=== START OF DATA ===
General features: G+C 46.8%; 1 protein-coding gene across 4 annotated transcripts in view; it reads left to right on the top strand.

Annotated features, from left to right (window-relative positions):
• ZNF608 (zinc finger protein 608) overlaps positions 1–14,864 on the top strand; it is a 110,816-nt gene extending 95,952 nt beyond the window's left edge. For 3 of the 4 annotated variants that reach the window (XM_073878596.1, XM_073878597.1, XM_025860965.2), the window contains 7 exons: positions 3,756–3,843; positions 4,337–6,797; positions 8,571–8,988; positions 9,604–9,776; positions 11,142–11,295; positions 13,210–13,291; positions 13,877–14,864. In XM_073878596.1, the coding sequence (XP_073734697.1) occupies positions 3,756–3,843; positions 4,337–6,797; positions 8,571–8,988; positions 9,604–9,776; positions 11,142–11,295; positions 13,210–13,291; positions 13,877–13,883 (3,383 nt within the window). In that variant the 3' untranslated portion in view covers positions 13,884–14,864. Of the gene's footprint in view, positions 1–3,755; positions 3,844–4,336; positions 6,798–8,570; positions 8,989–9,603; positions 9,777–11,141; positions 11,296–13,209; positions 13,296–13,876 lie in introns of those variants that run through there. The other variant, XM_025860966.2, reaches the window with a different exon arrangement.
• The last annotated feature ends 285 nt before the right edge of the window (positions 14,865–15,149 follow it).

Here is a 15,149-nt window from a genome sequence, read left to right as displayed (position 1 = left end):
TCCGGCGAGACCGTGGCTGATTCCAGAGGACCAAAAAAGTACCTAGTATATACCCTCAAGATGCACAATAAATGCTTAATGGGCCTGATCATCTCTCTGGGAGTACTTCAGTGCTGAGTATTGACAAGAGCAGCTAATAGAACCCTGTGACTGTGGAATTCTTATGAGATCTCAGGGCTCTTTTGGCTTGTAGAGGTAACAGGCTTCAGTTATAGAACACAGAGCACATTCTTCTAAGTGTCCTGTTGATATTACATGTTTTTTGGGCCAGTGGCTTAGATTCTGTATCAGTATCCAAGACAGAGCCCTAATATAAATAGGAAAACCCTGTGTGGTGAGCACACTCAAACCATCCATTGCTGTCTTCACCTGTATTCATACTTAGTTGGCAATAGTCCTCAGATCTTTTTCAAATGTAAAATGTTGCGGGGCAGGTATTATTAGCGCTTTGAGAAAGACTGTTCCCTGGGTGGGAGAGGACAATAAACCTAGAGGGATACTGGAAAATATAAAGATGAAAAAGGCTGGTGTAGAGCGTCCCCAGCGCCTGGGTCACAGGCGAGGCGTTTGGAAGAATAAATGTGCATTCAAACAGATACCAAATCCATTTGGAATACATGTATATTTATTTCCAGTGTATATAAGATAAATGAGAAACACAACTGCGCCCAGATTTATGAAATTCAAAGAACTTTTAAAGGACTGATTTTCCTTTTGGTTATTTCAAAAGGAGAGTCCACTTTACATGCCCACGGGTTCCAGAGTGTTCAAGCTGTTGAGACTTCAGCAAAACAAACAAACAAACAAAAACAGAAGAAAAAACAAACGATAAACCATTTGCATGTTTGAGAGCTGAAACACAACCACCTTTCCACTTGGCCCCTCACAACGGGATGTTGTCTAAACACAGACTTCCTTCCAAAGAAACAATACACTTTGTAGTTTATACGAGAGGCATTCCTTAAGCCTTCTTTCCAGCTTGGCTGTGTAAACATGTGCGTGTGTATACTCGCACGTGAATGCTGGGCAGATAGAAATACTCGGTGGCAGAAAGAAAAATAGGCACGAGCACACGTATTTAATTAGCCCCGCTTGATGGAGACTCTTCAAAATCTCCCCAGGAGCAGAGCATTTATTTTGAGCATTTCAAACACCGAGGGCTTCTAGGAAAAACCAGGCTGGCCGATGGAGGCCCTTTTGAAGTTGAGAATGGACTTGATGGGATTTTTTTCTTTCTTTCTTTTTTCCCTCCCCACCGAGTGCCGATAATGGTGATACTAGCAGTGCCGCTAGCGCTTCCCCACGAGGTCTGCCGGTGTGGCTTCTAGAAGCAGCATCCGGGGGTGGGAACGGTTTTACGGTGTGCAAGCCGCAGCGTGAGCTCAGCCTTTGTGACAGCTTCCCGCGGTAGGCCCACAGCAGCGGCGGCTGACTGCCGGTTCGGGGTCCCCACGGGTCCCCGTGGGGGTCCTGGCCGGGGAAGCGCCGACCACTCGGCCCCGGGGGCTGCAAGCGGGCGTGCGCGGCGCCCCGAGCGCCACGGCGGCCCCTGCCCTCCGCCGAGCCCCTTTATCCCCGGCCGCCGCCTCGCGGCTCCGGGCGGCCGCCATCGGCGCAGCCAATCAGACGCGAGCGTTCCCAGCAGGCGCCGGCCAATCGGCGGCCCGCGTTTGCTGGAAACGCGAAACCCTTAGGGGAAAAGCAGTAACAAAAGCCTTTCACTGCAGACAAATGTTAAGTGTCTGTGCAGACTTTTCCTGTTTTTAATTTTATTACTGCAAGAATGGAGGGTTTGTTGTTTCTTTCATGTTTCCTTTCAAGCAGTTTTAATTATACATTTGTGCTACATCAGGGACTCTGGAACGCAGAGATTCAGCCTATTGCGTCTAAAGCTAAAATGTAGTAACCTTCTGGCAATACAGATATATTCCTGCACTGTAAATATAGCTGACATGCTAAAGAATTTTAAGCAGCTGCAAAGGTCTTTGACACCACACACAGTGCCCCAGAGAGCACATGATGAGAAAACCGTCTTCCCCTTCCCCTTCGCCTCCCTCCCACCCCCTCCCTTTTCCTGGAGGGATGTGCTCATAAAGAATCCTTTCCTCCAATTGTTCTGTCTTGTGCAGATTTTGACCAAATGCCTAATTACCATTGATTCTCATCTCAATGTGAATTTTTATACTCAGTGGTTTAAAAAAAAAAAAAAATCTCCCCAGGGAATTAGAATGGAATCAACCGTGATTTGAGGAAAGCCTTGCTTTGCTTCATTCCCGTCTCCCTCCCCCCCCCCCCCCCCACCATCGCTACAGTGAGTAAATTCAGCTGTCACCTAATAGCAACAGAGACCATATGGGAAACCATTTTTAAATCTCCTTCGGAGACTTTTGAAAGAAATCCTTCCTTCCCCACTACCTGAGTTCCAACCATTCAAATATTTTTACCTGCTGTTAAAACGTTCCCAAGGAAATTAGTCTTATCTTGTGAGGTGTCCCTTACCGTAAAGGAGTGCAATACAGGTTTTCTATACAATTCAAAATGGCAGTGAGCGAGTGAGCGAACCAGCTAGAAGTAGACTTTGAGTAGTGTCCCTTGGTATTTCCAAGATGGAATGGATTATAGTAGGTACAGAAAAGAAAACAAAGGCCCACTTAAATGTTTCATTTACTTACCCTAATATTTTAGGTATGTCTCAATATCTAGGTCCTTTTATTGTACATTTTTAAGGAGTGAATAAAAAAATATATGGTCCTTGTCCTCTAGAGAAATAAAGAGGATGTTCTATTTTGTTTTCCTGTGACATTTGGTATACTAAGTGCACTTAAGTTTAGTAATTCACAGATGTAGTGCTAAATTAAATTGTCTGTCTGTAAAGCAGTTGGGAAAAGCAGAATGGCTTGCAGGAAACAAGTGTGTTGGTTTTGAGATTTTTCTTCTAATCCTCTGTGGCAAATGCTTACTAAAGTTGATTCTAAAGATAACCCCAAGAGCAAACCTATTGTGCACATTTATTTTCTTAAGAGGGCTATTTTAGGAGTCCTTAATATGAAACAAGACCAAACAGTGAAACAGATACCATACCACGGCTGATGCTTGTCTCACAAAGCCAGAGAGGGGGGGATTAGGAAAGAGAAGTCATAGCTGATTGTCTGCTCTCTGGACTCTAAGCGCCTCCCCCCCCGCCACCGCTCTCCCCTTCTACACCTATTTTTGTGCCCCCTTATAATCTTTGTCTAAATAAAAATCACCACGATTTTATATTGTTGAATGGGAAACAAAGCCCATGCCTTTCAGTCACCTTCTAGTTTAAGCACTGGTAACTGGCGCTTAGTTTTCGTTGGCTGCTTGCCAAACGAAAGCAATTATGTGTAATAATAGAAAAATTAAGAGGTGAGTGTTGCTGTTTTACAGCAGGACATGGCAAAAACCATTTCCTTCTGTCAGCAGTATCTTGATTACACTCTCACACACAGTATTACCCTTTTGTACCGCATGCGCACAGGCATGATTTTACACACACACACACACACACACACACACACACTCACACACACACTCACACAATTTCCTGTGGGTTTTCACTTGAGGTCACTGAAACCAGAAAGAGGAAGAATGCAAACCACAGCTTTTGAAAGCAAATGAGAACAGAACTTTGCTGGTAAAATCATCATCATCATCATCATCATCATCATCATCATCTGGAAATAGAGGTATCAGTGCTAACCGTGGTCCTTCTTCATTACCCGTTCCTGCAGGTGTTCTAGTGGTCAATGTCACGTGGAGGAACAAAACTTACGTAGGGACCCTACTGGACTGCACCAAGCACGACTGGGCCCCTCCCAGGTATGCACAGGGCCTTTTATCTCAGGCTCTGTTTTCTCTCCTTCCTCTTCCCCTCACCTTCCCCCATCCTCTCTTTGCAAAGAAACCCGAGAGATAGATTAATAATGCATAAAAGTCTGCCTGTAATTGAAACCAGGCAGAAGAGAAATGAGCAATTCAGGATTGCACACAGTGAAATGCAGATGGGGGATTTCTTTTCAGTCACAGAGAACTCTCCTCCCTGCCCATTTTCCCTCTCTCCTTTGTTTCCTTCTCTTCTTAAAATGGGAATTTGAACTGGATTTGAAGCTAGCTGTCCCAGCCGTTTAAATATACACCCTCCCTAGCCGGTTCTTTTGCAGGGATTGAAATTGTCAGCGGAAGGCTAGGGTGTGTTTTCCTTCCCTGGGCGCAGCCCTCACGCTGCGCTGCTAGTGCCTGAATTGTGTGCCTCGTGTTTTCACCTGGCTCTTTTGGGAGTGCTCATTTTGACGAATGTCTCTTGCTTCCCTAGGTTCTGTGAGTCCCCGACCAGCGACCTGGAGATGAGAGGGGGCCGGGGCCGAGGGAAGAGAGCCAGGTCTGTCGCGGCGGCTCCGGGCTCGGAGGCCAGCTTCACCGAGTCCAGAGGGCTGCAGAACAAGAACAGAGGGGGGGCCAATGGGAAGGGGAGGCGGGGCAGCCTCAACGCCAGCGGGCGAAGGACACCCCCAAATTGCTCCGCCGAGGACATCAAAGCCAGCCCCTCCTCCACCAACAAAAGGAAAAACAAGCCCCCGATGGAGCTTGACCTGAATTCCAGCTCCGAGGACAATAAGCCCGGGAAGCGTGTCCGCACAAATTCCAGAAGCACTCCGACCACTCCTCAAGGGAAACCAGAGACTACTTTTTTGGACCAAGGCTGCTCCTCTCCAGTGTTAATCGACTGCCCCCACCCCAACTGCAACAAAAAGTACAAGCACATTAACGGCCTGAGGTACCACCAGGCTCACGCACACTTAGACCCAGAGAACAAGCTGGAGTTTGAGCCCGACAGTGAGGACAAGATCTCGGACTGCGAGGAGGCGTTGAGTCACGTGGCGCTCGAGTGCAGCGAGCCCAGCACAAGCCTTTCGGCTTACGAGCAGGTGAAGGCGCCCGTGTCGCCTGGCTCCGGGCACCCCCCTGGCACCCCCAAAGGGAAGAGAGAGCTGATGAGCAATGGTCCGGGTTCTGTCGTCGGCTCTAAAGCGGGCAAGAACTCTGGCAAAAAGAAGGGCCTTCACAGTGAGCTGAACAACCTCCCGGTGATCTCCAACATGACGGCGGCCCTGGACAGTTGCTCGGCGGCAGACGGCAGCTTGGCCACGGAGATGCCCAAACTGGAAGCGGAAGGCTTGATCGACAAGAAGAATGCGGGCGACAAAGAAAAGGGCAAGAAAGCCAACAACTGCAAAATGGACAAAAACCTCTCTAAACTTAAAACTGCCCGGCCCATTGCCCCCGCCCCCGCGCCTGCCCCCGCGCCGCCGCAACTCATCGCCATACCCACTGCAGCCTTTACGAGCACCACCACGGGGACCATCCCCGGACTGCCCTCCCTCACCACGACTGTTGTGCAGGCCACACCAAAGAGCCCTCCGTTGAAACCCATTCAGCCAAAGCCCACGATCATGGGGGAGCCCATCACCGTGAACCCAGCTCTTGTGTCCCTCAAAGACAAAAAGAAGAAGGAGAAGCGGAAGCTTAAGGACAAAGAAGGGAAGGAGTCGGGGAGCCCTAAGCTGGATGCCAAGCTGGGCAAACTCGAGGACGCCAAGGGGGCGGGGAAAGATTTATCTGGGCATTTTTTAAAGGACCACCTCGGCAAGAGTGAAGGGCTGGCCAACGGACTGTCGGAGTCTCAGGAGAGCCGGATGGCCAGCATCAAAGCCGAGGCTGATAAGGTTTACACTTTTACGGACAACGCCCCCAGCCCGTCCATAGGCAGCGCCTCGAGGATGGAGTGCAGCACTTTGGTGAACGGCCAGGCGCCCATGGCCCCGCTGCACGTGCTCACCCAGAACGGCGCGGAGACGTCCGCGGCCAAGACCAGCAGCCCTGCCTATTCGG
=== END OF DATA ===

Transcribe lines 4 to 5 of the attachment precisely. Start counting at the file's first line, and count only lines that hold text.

• The last annotated feature ends 285 nt before the right edge of the window (positions 14,865–15,149 follow it).

Here is a 15,149-nt window from a genome sequence, read left to right as displayed (position 1 = left end):